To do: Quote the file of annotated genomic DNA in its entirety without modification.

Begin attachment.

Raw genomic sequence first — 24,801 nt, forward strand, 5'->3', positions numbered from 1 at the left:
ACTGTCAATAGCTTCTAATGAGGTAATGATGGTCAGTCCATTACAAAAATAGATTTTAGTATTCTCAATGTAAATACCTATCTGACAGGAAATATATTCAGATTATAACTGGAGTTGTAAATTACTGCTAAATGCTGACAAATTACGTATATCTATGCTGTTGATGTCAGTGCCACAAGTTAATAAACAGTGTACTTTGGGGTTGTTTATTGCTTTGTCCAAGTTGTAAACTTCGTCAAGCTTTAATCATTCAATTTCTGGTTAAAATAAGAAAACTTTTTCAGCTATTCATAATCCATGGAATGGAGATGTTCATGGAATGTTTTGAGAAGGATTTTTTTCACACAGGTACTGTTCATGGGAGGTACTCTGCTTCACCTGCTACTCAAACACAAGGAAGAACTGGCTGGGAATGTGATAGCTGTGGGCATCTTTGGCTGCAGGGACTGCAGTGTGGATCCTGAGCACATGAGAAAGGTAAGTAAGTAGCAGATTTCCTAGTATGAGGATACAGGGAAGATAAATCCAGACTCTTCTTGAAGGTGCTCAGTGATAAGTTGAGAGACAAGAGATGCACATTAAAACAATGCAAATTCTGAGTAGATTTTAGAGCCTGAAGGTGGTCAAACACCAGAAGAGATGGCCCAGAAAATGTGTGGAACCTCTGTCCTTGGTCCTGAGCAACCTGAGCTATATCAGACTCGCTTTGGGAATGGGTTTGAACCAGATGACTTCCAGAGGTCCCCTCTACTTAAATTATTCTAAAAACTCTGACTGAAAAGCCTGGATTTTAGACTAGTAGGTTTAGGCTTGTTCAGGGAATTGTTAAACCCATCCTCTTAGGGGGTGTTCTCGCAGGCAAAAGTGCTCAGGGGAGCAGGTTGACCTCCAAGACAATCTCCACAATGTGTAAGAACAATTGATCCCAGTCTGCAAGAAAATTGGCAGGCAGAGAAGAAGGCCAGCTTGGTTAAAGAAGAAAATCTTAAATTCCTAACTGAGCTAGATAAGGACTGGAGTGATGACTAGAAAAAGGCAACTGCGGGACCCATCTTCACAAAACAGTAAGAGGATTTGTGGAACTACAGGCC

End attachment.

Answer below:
Raw genomic sequence first — 24,801 nt, forward strand, 5'->3', positions numbered from 1 at the left:
ACTGTCAATAGCTTCTAATGAGGTAATGATGGTCAGTCCATTACAAAAATAGATTTTAGTATTCTCAATGTAAATACCTATCTGACAGGAAATATATTCAGATTATAACTGGAGTTGTAAATTACTGCTAAATGCTGACAAATTACGTATATCTATGCTGTTGATGTCAGTGCCACAAGTTAATAAACAGTGTACTTTGGGGTTGTTTATTGCTTTGTCCAAGTTGTAAACTTCGTCAAGCTTTAATCATTCAATTTCTGGTTAAAATAAGAAAACTTTTTCAGCTATTCATAATCCATGGAATGGAGATGTTCATGGAATGTTTTGAGAAGGATTTTTTTCACACAGGTACTGTTCATGGGAGGTACTCTGCTTCACCTGCTACTCAAACACAAGGAAGAACTGGCTGGGAATGTGATAGCTGTGGGCATCTTTGGCTGCAGGGACTGCAGTGTGGATCCTGAGCACATGAGAAAGGTAAGTAAGTAGCAGATTTCCTAGTATGAGGATACAGGGAAGATAAATCCAGACTCTTCTTGAAGGTGCTCAGTGATAAGTTGAGAGACAAGAGATGCACATTAAAACAATGCAAATTCTGAGTAGATTTTAGAGCCTGAAGGTGGTCAAACACCAGAAGAGATGGCCCAGAAAATGTGTGGAACCTCTGTCCTTGGTCCTGAGCAACCTGAGCTATATCAGACTCGCTTTGGGAATGGGTTTGAACCAGATGACTTCCAGAGGTCCCCTCTACTTAAATTATTCTAAAAACTCTGACTGAAAAGCCTGGATTTTAGACTAGTAGGTTTAGGCTTGTTCAGGGAATTGTTAAACCCATCCTCTTAGGGGGTGTTCTCGCAGGCAAAAGTGCTCAGGGGAGCAGGTTGACCTCCAAGACAATCTCCACAATGTGTAAGAACAATTGATCCCAGTCTGCAAGAAAATTGGCAGGCAGAGAAGAAGGCCAGCTTGGTTAAAGAAGAAAATCTTAAATTCCTAACTGAGCTAGATAAGGACTGGAGTGATGACTAGAAAAAGGCAACTGCGGGACCCATCTTCACAAAACAGTAAGAGGATTTGTGGAACTACAGGCC